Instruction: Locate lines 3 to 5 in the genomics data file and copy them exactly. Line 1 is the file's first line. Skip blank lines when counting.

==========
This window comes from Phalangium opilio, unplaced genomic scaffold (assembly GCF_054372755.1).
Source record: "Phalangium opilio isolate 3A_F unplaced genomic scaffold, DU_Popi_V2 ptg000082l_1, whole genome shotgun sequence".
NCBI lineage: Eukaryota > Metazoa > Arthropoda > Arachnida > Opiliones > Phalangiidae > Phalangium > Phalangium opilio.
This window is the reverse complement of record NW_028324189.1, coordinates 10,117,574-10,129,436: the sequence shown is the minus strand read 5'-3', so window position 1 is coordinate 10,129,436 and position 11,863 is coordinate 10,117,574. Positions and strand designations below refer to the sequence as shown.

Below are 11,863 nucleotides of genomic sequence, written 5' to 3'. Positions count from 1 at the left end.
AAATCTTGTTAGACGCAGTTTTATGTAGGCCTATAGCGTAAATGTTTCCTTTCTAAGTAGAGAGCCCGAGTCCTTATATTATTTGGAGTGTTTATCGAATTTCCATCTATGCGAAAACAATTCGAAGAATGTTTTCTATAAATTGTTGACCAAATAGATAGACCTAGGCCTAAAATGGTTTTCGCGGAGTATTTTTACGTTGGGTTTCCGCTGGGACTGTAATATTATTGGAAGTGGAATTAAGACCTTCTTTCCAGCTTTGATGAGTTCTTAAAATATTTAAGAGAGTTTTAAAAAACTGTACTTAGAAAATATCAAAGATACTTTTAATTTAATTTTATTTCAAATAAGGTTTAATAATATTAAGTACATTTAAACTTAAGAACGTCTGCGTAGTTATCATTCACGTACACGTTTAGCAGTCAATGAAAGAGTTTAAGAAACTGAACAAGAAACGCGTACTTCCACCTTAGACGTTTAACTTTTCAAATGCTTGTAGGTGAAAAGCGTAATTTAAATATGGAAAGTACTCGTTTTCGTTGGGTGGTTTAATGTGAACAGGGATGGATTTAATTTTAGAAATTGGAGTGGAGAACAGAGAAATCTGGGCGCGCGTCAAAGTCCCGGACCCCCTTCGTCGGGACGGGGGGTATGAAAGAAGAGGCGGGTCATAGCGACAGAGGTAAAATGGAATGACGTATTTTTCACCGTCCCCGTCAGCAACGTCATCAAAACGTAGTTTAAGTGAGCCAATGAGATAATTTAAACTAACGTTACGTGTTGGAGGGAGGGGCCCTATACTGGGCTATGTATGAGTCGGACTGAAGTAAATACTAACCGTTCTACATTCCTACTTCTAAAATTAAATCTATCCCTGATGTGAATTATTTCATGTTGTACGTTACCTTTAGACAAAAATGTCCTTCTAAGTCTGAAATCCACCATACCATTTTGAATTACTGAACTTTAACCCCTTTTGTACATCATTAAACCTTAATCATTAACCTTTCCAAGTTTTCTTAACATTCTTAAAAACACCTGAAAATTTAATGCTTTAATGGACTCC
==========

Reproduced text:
NCBI lineage: Eukaryota > Metazoa > Arthropoda > Arachnida > Opiliones > Phalangiidae > Phalangium > Phalangium opilio.
This window is the reverse complement of record NW_028324189.1, coordinates 10,117,574-10,129,436: the sequence shown is the minus strand read 5'-3', so window position 1 is coordinate 10,129,436 and position 11,863 is coordinate 10,117,574. Positions and strand designations below refer to the sequence as shown.

Below are 11,863 nucleotides of genomic sequence, written 5' to 3'. Positions count from 1 at the left end.